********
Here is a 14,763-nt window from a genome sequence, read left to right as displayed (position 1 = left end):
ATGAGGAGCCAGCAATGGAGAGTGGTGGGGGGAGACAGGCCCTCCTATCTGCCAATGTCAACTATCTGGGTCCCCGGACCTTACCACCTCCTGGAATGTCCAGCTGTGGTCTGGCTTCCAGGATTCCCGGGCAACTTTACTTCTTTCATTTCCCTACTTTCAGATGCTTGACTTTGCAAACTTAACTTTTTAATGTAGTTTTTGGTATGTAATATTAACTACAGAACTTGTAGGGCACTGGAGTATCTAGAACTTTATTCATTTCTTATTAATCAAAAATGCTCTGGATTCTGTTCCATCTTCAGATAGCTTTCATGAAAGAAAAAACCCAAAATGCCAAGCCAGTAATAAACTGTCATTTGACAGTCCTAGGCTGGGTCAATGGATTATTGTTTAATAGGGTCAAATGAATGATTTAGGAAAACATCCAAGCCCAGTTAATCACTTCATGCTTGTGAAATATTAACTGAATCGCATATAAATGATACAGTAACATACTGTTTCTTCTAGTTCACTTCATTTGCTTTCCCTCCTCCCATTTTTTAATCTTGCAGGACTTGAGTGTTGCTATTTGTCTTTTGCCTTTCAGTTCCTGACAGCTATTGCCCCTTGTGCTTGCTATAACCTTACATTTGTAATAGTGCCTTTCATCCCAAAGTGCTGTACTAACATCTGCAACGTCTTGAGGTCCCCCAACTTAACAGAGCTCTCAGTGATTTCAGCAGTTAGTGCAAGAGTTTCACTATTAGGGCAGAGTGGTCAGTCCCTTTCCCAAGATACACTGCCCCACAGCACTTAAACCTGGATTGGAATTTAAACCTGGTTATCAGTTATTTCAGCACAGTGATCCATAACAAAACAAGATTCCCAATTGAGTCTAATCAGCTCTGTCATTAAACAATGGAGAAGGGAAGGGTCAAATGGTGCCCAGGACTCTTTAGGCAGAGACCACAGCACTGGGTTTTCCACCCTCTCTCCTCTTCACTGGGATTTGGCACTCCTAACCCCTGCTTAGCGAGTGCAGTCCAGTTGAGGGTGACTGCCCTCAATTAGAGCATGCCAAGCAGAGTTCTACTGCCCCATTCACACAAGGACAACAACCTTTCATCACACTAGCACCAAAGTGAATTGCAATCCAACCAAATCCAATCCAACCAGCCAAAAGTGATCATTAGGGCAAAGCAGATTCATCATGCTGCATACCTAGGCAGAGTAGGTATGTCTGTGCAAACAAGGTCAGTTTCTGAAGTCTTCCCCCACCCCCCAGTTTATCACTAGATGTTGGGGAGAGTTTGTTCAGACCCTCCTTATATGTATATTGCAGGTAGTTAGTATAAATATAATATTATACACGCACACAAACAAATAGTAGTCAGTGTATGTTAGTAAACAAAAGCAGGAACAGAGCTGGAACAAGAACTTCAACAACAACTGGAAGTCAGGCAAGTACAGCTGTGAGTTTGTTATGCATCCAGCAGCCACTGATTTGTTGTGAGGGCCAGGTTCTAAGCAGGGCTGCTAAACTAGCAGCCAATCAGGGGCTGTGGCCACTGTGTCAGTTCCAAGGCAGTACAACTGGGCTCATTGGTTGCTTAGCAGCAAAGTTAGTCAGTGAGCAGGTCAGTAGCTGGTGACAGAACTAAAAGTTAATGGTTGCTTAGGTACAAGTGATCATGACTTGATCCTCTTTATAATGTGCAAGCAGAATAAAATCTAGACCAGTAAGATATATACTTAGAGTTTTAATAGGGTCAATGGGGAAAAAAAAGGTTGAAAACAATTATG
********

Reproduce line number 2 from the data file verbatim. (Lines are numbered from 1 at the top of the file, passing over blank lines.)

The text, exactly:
ATGAGGAGCCAGCAATGGAGAGTGGTGGGGGGAGACAGGCCCTCCTATCTGCCAATGTCAACTATCTGGGTCCCCGGACCTTACCACCTCCTGGAATGTCCAGCTGTGGTCTGGCTTCCAGGATTCCCGGGCAACTTTACTTCTTTCATTTCCCTACTTTCAGATGCTTGACTTTGCAAACTTAACTTTTTAATGTAGTTTTTGGTATGTAATATTAACTACAGAACTTGTAGGGCACTGGAGTATCTAGAACTTTATTCATTTCTTATTAATCAAAAATGCTCTGGATTCTGTTCCATCTTCAGATAGCTTTCATGAAAGAAAAAACCCAAAATGCCAAGCCAGTAATAAACTGTCATTTGACAGTCCTAGGCTGGGTCAATGGATTATTGTTTAATAGGGTCAAATGAATGATTTAGGAAAACATCCAAGCCCAGTTAATCACTTCATGCTTGTGAAATATTAACTGAATCGCATATAAATGATACAGTAACATACTGTTTCTTCTAGTTCACTTCATTTGCTTTCCCTCCTCCCATTTTTTAATCTTGCAGGACTTGAGTGTTGCTATTTGTCTTTTGCCTTTCAGTTCCTGACAGCTATTGCCCCTTGTGCTTGCTATAACCTTACATTTGTAATAGTGCCTTTCATCCCAAAGTGCTGTACTAACATCTGCAACGTCTTGAGGTCCCCCAACTTAACAGAGCTCTCAGTGATTTCAGCAGTTAGTGCAAGAGTTTCACTATTAGGGCAGAGTGGTCAGTCCCTTTCCCAAGATACACTGCCCCACAGCACTTAAACCTGGATTGGAATTTAAACCTGGTTATCAGTTATTTCAGCACAGTGATCCATAACAAAACAAGATTCCCAATTGAGTCTAATCAGCTCTGTCATTAAACAATGGAGAAGGGAAGGGTCAAATGGTGCCCAGGACTCTTTAGGCAGAGACCACAGCACTGGGTTTTCCACCCTCTCTCCTCTTCACTGGGATTTGGCACTCCTAACCCCTGCTTAGCGAGTGCAGTCCAGTTGAGGGTGACTGCCCTCAATTAGAGCATGCCAAGCAGAGTTCTACTGCCCCATTCACACAAGGACAACAACCTTTCATCACACTAGCACCAAAGTGAATTGCAATCCAACCAAATCCAATCCAACCAGCCAAAAGTGATCATTAGGGCAAAGCAGATTCATCATGCTGCATACCTAGGCAGAGTAGGTATGTCTGTGCAAACAAGGTCAGTTTCTGAAGTCTTCCCCCACCCCCCAGTTTATCACTAGATGTTGGGGAGAGTTTGTTCAGACCCTCCTTATATGTATATTGCAGGTAGTTAGTATAAATATAATATTATACACGCACACAAACAAATAGTAGTCAGTGTATGTTAGTAAACAAAAGCAGGAACAGAGCTGGAACAAGAACTTCAACAACAACTGGAAGTCAGGCAAGTACAGCTGTGAGTTTGTTATGCATCCAGCAGCCACTGATTTGTTGTGAGGGCCAGGTTCTAAGCAGGGCTGCTAAACTAGCAGCCAATCAGGGGCTGTGGCCACTGTGTCAGTTCCAAGGCAGTACAACTGGGCTCATTGGTTGCTTAGCAGCAAAGTTAGTCAGTGAGCAGGTCAGTAGCTGGTGACAGAACTAAAAGTTAATGGTTGCTTAGGTACAAGTGATCATGACTTGATCCTCTTTATAATGTGCAAGCAGAATAAAATCTAGACCAGTAAGATATATACTTAGAGTTTTAATAGGGTCAATGGGGAAAAAAAAGGTTGAAAACAATTATG